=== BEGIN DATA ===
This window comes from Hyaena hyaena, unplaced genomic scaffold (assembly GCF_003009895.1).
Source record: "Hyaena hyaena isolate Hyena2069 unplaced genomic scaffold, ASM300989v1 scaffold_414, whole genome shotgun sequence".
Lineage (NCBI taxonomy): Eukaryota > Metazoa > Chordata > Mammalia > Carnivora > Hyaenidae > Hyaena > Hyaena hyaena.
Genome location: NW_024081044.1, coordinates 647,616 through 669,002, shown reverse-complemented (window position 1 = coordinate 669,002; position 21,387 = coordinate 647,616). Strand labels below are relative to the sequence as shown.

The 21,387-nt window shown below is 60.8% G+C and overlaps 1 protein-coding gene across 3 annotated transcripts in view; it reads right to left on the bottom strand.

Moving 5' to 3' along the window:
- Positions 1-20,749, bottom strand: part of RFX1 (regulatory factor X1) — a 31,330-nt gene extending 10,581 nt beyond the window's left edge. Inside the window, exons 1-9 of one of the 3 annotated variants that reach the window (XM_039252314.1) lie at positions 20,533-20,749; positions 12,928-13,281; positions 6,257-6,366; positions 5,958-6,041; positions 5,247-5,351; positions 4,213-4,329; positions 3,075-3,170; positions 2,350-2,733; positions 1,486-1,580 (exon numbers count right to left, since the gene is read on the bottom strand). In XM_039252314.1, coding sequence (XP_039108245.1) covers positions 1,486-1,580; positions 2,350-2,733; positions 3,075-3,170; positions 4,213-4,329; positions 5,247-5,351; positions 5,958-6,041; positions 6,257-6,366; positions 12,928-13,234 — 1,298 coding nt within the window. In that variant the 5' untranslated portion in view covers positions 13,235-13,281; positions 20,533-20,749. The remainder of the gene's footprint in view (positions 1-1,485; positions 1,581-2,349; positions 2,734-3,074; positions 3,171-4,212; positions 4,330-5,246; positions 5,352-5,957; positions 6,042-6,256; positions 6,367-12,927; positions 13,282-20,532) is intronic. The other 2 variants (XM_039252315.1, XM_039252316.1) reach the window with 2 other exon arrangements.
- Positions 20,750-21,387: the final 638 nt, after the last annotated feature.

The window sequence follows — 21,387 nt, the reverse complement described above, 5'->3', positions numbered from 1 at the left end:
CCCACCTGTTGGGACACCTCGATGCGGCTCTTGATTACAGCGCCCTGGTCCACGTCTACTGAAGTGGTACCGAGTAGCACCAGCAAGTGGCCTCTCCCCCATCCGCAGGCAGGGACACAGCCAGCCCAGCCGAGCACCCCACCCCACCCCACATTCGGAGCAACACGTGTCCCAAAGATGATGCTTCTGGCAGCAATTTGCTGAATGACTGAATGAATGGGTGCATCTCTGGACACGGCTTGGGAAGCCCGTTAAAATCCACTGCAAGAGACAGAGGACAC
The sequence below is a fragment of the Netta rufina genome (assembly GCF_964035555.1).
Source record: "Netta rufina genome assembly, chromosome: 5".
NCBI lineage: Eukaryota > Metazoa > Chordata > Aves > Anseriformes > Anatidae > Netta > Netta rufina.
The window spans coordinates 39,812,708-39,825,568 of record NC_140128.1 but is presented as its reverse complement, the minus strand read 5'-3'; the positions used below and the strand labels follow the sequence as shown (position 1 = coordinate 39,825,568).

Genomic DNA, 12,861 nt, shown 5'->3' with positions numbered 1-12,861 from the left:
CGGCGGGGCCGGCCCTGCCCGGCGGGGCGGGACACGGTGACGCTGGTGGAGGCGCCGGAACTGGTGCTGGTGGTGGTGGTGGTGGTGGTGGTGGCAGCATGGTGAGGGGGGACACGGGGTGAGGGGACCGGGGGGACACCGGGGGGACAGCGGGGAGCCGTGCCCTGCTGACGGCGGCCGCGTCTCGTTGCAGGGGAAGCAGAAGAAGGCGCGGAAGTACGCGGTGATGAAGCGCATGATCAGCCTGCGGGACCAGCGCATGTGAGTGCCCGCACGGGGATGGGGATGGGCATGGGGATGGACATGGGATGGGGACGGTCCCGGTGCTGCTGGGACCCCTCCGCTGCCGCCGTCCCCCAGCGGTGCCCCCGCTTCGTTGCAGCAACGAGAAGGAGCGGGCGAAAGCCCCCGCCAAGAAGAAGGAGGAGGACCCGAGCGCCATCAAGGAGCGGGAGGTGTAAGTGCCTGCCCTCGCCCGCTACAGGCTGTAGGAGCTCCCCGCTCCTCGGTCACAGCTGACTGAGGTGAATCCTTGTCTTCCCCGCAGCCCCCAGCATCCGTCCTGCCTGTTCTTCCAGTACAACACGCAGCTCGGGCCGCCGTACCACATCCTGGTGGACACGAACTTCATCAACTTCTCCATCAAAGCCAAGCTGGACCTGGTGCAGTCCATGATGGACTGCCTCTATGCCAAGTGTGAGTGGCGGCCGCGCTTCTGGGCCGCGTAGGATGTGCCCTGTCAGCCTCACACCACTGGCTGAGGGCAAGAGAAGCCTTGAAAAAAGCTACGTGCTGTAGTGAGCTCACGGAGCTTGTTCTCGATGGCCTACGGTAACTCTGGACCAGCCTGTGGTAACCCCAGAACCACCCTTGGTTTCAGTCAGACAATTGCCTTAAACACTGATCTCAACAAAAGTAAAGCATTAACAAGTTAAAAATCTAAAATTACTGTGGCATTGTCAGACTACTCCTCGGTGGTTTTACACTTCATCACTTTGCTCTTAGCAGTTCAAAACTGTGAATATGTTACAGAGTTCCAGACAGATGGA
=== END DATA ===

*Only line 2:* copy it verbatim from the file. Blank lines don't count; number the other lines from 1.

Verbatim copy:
Source record: "Hyaena hyaena isolate Hyena2069 unplaced genomic scaffold, ASM300989v1 scaffold_414, whole genome shotgun sequence".